When The Columbian first endorsed legalized gay marriage more than eight years ago, we acknowledged that many polls showed as much as two-thirds of Americans opposed to such a dramatic shift in custom.Times change, but our opinion hasn’t. Washington’s Legislature legalized same-sex marriage earlier this year, and a recent poll showed 56 percent support statewide, with only 38 percent opposition. And our support of Referendum 74 — which would uphold that legislation — is rock solid.
Each side in this debate offers a profound defense of its cause. (A pro-con package of opinions is presented on the facing page.) But many of the fear-based arguments against R-74 are easily refuted. One of the most widespread complaints — that R-74 would erode religious liberty — is simply baseless. No religious institution or member of the clergy is affected in any way by the passage of Senate Bill 6239. The bill is specific in its protection of faith leaders’ right to accept or reject gay marriage.
Accompanying that legislative protection of religious freedom is this language in the broader text of R-74: “A regularly licensed or ordained minister or priest, imam, rabbi, or similar official shall be immune from any civil claim of action based on a refusal to solemnize or recognize a marriage … .”
Another weak argument is that children somehow suffer when they have same-sex parents. Numerous studies have shown the opposite. Parental gender doesn’t matter. The sharing of love and the teaching of long-held principles of devotion and decency are what really count.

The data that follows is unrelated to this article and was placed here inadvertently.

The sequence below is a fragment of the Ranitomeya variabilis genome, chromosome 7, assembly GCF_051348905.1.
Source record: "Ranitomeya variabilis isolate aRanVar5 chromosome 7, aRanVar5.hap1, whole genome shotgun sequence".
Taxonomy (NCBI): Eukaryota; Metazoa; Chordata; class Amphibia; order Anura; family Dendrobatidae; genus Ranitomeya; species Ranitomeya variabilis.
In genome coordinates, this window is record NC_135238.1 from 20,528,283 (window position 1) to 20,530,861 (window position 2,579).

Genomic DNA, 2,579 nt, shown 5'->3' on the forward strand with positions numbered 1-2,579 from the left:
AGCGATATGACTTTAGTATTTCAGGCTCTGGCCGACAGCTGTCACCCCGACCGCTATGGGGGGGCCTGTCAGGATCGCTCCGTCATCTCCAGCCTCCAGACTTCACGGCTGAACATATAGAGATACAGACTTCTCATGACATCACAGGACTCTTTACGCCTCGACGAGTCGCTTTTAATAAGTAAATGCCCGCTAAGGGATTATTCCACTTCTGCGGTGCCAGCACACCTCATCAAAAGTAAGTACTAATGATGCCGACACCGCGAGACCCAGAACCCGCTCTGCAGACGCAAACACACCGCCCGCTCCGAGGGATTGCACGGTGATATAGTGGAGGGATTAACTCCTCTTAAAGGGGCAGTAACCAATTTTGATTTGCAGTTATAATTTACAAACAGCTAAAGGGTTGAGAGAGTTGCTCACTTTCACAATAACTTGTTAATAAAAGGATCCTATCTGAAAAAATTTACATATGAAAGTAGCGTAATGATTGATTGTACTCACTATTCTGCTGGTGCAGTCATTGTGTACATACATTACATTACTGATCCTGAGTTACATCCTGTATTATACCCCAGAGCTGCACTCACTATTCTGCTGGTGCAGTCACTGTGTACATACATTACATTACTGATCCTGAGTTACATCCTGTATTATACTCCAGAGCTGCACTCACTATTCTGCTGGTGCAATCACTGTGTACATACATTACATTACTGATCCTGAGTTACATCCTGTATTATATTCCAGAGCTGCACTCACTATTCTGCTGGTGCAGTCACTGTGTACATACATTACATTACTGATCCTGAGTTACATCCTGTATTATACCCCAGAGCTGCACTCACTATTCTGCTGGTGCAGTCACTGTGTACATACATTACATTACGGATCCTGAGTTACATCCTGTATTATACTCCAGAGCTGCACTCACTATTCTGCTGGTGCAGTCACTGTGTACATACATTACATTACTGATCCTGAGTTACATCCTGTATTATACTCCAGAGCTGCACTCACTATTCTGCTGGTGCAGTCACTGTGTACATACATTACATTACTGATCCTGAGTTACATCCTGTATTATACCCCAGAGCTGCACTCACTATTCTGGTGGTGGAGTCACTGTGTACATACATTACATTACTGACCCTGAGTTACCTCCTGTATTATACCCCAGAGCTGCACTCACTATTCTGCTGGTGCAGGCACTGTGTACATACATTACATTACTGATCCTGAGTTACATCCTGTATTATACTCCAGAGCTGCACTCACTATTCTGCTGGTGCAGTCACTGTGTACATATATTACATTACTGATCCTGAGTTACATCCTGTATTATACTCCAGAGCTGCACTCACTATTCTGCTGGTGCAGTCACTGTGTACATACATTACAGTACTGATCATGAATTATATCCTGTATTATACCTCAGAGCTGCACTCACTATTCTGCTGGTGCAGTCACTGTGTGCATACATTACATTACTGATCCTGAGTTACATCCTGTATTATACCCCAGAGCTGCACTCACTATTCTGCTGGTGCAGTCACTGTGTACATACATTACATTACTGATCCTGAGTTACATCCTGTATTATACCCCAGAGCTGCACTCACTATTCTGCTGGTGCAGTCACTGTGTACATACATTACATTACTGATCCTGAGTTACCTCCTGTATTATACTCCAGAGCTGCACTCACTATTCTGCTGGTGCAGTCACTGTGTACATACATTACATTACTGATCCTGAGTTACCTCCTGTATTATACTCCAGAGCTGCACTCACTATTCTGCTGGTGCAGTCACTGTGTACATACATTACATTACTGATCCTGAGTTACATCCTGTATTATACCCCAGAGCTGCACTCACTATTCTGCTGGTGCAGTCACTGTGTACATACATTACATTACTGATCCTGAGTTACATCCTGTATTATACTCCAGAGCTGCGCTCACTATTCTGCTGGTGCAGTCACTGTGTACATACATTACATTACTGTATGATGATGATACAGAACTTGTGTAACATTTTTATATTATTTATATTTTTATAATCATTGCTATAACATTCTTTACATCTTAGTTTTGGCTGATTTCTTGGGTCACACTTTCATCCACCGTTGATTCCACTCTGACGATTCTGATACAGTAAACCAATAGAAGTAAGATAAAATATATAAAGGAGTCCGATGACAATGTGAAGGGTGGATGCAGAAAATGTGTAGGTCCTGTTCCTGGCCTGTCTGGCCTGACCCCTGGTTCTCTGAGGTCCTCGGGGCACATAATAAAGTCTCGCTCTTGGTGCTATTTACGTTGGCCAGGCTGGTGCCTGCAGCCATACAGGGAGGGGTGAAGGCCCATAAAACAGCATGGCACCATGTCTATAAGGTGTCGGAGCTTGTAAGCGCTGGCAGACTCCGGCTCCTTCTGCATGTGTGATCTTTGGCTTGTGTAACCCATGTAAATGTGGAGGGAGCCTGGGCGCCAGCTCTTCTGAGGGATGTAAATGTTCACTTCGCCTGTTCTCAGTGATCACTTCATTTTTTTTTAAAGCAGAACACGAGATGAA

Then there’s the desperate lament that legalizing gay marriage would somehow undermine the institution of marriage. That institution is threatened by many forces, such as physical abuse, substance abuse, financial destitution and infidelity. But there’s no indication that marriage-equality movements in several states add to the threat.
On the other hand, supporters of R-74 have truth and tolerance working in their favor. Among endorsees are influential corporations: Microsoft, Starbucks, Nike, Amazon.com, Google and REI. We would also point out that acceptance of gays and lesbians is now found in the United States military, where gays and lesbians have been serving openly for months with no demonstrable impact.
But added to the philosophies of business giants and policies of government agencies are the private beliefs of ordinary citizens. While the debate rages on in public arenas, we get the sense that many Americans have released any fears that gay married couples pose any threat to anyone anywhere.
Some will argue that gays and lesbians already have all necessary legal rights, so why do we have to allow them to get married? That argument defeats itself. The more logical question: Since gays and lesbians already have all necessary legal rights anyway, why NOT allow them to get married? Try as they might, the foes of R-74 cannot provide a compelling answer.
Our recommendation is an “Accepted” vote on R-74 on the Nov. 6 ballot. Decades from now, this raging debate will be viewed as superfluous.